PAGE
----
Why would a 20-year-old girl work in a war zone instead of working as a journalist for a publisher in a safe and comfortable office? -With so much time gone at 50 I believe that young people are motivated by totally different things. I was always very ambitious, and, no offense to anyone, but I just can’t stand mediocrity. I could never imagine my life as a simple housewife – that would never have worked for me.
You’re not the only journalist in the family, if I’m not mistaken. -That’s right. My grandfather was a writer. My father worked as a journalist at a military magazine at the air force in Veszprem. I didn’t intentionally pick this career – it was a matter of course with my family background. Naturally, at the time that wasn’t all that rosy. I remember that while my buddies were going on vacation or to camp, I had to spend my entire summer holiday reading. Then I was really mad at Dad for this, but now I am very grateful.
How did you get involved with the war? -The town we lived in was so close to the border that the windows of my room were trembling from the shockwave of the bombs. It was horrible just to hear it; meanwhile I was thinking of our relatives in Eszek, wondering if they were all right. A few days later there was a knock on our door, and one of our relatives, a man was standing there, crushed and terrified. He didn’t say a word when he saw me, just looked at me with fear in his eyes.Milan was a Croat; his wife Maria was a Serb. The Serbs and the Croats were fighting the war. Milan came to me for shelter. He escaped across the border, because if he had stayed, he would have been drafted and forced to fight his wife’s family.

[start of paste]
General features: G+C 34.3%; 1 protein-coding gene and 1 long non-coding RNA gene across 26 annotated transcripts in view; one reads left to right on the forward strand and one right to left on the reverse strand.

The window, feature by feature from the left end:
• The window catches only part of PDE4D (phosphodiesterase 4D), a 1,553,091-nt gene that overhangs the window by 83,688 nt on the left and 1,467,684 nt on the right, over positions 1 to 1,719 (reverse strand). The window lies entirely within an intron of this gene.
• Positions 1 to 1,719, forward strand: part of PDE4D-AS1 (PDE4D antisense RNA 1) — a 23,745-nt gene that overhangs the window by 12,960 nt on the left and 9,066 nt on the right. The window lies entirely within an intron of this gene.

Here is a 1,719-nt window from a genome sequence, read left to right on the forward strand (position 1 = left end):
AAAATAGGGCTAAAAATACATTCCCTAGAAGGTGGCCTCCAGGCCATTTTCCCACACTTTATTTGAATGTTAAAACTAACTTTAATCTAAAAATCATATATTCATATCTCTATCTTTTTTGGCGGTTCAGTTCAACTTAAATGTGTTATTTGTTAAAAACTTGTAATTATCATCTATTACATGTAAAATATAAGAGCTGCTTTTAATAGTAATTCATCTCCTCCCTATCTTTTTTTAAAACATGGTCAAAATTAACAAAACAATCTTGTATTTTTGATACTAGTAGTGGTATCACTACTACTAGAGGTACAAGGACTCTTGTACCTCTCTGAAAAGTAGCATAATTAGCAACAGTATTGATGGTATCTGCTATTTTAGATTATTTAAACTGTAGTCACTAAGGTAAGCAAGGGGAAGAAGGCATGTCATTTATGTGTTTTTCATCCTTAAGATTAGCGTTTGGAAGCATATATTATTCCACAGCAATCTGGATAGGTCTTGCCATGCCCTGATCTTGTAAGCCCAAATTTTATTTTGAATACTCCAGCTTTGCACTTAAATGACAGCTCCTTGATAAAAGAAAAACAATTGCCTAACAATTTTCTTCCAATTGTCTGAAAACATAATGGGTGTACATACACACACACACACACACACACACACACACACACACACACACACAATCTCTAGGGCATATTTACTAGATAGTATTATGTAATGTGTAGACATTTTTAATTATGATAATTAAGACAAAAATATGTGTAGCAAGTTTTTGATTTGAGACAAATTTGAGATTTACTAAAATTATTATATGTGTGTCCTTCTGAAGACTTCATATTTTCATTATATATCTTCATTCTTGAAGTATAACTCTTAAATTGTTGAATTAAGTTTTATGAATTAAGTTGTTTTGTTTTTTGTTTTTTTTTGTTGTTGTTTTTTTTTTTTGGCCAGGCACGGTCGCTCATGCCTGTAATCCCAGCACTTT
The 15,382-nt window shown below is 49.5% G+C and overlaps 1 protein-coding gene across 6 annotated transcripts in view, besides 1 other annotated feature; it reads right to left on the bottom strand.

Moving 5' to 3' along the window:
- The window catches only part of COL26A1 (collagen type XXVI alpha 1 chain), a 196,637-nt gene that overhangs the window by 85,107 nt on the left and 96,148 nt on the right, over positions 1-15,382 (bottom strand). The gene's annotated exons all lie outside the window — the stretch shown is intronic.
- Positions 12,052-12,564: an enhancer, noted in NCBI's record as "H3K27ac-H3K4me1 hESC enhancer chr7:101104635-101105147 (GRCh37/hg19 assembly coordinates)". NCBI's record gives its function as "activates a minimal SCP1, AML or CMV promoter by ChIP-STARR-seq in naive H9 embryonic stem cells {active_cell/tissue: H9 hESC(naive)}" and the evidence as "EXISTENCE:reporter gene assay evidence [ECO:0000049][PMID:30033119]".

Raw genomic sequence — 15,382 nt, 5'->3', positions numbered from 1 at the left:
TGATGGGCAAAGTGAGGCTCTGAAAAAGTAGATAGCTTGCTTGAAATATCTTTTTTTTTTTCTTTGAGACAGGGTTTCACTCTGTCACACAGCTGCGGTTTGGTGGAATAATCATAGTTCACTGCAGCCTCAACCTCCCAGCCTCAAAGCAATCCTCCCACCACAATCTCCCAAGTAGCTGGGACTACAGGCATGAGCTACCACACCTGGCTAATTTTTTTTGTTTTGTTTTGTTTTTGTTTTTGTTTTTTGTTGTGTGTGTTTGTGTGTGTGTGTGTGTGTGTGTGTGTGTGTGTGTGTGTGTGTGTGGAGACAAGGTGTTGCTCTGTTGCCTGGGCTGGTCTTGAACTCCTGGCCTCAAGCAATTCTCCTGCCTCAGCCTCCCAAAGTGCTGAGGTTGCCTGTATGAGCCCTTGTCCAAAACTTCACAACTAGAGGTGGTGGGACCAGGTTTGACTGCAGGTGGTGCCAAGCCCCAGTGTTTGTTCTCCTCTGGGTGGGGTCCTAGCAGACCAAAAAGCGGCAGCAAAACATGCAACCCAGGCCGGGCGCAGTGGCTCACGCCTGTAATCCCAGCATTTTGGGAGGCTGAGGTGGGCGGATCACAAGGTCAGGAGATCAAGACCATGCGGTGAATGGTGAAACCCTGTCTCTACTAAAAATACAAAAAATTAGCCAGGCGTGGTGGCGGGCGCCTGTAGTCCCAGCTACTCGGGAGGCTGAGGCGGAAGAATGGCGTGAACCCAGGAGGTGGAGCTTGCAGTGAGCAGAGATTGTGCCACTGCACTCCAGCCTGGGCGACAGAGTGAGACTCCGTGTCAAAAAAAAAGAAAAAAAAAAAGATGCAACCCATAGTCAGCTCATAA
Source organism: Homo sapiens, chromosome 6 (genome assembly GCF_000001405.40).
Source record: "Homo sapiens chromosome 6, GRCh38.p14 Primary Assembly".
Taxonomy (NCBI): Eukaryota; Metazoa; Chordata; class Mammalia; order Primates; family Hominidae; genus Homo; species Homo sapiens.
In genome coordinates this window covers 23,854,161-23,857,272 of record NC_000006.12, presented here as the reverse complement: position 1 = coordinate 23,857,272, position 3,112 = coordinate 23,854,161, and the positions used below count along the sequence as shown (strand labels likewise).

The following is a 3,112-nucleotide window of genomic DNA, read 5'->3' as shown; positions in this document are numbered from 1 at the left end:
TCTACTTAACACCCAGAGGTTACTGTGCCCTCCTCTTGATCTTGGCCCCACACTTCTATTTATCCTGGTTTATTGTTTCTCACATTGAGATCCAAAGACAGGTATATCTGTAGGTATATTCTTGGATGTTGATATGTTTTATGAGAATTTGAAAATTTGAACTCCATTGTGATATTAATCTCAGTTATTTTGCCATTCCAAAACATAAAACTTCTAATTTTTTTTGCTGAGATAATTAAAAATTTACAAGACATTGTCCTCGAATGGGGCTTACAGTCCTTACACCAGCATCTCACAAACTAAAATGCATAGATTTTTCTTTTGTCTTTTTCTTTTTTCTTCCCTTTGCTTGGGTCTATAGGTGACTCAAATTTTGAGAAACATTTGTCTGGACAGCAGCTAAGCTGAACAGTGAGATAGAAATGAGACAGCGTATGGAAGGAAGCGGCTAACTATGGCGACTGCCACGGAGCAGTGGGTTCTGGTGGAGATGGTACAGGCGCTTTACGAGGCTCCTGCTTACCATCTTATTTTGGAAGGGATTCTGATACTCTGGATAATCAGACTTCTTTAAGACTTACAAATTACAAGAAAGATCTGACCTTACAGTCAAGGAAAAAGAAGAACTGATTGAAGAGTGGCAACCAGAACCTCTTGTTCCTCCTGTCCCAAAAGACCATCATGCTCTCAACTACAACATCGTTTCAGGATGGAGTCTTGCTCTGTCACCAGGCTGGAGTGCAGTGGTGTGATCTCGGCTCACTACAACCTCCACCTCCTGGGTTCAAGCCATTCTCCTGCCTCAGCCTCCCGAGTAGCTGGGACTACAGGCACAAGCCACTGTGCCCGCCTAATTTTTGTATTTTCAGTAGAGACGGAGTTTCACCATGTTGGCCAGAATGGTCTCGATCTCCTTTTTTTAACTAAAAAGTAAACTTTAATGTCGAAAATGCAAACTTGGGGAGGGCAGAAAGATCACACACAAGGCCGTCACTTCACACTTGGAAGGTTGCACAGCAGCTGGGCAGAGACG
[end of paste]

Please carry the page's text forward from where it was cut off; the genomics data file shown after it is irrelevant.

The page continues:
Milan told me a lot about what was happening in Bosnia then. I heard some terrible things from him. I promised him to help rescue the rest of his family, because he had escaped leaving his wife and two daughters behind. What I saw and experienced on the way is hard to describe. Since I did not set out as a journalist – only somebody trying to help her relative, I did not bring a camera with me, and at that time cell phones weren’t around yet, so I could not take any pictures. When I returned to Hungary with the rest of the family, I felt I had to go back with my camera, because the world had to know about the atrocities happening down there. That’s how it all started. Later in 1995 the US Army arrived in Hungary, and I started working with the PAO, produced a newspaper for the soldiers and worked as a war correspondent for European news agencies, all those years up to 2001.